The night was clear and the moon was yellow
And the leaves came tumbling down
I was standing on the corner when I heard my bulldog bark
He was barkin’ at the two men who were gamblin’ in the dark
It was Stagger Lee and Billy, two men who gambled late
Stagger Lee threw seven, Billy swore that he threw eight
Stagger Lee told Billy, “I can’t let you go with that”
“You have won all my money and my brand new stetson hat”
Stagger Lee started off goin’ down that railroad track
He said “I can’t get you Billy but don’t be here when I come back”
Stagger Lee went home and he got his fourty-four
Said “I’m goin’ to the barroom just to pay that debt I owe”
Stagger Lee went to the barroom and he stood across the barroom door
He said “Nobody move” and he pulled his fourty-four
Stagger Lee shot Billy, oh he shot that poor boy so bad
Till the bullet came through Billy and it broke the bartender’s glass.
Lordy, what a great song. Can’t tell you how many times I’ve listen to it or played it on the guitar. It just never gets old.
On this day in 1895 (some say it was Christmas Eve, others say it was Christmas Day) the events that spawned an iconic American song went down. So did young Billy Lyon who was shot and killed by Lee Shelton, a cab driver and pimp who went by the moniker Stag Lee. Apparently they had been drinking, gambling, and arguing politics. Stag Lee apparently shot Billy in the stomach, took his hat, and walked away. He was quickly arrested, and then tried, convicted, and sent to prison where he died in 1912. There was nothing special about this murder, just another shooting on the mean streets of St. Louis, but it was the stimulus for many songs that recounted the events of that day.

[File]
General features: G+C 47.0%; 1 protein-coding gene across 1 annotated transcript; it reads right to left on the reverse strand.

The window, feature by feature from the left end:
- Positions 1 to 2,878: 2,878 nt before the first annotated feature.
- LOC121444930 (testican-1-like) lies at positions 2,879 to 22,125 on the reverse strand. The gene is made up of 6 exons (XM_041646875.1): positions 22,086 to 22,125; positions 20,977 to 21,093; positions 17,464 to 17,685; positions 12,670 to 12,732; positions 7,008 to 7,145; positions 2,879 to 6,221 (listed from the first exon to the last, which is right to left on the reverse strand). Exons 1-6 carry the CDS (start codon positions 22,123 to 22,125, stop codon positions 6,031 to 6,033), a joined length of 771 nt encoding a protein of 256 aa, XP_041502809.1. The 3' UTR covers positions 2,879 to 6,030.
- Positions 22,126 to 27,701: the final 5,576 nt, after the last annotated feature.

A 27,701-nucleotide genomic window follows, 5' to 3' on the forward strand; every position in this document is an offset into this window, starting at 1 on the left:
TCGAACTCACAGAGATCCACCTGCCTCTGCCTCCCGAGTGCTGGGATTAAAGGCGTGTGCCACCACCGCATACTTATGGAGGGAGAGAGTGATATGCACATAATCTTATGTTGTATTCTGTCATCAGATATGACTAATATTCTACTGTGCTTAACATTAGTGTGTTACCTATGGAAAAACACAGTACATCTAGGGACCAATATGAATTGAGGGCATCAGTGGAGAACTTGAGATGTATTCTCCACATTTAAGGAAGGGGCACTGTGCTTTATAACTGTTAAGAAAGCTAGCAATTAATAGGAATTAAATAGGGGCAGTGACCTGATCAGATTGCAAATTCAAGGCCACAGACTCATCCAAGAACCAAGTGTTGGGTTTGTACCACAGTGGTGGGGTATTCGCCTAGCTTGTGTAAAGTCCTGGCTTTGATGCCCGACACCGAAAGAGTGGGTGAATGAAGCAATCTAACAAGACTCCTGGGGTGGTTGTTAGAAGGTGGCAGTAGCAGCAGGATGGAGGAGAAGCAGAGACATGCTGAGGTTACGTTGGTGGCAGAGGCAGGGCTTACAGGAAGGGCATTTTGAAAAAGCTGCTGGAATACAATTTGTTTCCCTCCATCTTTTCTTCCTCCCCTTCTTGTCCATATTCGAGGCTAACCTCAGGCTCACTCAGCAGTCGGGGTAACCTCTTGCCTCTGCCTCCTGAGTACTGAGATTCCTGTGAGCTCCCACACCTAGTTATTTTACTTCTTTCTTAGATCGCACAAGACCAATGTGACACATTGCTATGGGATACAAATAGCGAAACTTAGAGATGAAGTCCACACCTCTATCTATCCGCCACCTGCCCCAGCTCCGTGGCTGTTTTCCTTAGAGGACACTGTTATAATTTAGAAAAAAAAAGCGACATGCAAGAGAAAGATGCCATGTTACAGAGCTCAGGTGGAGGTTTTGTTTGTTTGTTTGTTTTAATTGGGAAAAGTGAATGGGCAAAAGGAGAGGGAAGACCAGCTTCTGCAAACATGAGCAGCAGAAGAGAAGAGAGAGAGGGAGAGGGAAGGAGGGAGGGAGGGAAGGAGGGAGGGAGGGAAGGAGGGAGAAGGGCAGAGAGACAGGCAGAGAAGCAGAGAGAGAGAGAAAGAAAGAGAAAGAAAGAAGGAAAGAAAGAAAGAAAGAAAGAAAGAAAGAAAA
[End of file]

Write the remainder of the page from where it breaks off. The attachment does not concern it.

Stagger Lee, also known as Stagolee, Stackerlee, Stack O’Lee, Stack-a-Lee, and many similar names, has become an icon in the history of blues and rock ‘n roll. It is estimated that over 400 versions have been recorded over the last century, each with its own take on the story.
The version that most people know is the 1959 recording by Lloyd Price, which contrasts starkly with the version recorded by the great Mississippi John Hurt in 1928. It has also been recorded by The Fabulous Thunderbirds, Johnny Otis, The Grateful Dead, RL Burnside, Keb Mo, and many others.